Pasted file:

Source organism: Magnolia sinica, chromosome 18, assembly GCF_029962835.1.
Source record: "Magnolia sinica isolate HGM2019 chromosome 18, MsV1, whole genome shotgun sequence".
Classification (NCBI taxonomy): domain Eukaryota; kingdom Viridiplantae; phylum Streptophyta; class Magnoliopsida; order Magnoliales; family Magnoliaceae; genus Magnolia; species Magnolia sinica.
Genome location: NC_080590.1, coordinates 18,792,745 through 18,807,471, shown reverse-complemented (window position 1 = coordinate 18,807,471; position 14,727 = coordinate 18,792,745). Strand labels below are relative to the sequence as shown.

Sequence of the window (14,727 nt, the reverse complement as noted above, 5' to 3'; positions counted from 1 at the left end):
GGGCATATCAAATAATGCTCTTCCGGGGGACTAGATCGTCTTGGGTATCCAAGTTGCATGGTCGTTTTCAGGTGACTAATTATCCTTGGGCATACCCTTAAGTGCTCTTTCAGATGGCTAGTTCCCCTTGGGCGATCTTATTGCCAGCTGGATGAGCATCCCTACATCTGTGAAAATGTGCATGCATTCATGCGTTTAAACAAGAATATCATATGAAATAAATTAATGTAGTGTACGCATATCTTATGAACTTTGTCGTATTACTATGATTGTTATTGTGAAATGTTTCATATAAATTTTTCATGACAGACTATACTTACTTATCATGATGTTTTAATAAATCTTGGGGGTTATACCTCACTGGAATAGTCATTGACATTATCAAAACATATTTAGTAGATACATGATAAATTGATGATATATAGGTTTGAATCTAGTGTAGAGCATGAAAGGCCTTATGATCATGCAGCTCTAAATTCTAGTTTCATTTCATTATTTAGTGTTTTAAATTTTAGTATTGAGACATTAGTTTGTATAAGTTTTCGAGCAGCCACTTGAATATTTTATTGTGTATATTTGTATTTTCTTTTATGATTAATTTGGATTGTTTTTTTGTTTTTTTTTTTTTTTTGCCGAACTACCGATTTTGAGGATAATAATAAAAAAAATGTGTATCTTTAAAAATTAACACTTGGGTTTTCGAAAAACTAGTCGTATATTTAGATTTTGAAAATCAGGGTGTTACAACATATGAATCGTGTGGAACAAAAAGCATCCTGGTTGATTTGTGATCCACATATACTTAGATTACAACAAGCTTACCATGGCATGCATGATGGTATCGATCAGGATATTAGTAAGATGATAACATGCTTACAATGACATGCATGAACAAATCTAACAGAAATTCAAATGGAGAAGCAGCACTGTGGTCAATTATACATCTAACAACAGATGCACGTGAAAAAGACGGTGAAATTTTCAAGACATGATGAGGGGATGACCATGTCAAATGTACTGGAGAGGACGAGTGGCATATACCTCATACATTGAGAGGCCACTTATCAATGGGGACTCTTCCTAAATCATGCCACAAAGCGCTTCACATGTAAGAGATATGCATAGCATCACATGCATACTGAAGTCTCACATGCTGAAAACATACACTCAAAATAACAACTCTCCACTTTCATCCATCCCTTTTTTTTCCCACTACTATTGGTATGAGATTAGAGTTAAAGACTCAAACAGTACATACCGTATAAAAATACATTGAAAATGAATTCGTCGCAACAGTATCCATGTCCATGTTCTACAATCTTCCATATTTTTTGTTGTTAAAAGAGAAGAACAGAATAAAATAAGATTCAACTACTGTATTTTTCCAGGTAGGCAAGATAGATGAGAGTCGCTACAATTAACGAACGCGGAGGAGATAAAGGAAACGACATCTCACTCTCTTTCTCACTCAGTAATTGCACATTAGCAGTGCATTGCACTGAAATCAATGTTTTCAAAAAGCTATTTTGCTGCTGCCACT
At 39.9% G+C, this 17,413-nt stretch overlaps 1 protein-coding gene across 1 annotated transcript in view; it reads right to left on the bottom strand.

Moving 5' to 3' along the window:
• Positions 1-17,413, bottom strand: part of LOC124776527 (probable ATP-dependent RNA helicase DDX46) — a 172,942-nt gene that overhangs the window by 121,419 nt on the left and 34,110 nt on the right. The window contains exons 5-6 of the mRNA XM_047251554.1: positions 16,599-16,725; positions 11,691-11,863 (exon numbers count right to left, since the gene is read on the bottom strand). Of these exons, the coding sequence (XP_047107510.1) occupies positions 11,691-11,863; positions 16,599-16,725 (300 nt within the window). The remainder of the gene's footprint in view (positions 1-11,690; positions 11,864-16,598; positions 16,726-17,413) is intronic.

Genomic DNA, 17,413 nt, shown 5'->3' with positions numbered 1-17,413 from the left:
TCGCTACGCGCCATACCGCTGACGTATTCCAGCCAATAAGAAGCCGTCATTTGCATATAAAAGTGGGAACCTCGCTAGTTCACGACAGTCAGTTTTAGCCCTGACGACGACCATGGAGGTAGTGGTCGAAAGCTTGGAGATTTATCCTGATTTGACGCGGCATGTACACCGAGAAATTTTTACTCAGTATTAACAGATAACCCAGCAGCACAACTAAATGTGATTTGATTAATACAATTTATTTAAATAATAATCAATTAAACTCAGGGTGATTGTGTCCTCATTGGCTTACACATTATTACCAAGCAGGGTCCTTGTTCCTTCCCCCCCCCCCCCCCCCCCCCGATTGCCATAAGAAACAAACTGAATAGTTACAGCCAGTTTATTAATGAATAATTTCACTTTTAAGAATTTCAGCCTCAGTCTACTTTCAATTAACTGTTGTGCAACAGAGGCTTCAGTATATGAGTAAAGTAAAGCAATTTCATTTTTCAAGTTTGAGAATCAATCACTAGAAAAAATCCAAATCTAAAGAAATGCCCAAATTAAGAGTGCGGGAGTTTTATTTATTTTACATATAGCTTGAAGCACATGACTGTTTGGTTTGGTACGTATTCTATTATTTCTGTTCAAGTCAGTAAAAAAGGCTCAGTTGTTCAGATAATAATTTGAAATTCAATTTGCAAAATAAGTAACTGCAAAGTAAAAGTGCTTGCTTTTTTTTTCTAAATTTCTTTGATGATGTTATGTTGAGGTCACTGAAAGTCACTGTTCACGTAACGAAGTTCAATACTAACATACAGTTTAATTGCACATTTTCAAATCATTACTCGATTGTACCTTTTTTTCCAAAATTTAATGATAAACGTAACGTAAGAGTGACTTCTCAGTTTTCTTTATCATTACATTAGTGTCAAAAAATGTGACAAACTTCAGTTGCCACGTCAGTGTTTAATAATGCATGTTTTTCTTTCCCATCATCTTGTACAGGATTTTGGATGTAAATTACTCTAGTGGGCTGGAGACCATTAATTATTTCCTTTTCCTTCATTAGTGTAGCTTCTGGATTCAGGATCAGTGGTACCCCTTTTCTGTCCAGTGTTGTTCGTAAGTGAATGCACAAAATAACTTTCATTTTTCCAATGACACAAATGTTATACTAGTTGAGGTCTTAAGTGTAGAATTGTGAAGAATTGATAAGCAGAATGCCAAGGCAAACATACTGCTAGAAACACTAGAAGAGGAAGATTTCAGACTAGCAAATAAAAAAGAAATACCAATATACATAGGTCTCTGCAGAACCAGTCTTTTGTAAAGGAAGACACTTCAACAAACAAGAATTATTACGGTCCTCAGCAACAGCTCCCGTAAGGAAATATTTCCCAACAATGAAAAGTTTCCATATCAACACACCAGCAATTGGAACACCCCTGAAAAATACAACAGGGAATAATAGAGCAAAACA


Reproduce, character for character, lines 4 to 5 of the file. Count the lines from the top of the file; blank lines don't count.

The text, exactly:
Genome location: NC_080590.1, coordinates 18,792,745 through 18,807,471, shown reverse-complemented (window position 1 = coordinate 18,807,471; position 14,727 = coordinate 18,792,745). Strand labels below are relative to the sequence as shown.

Sequence of the window (14,727 nt, the reverse complement as noted above, 5' to 3'; positions counted from 1 at the left end):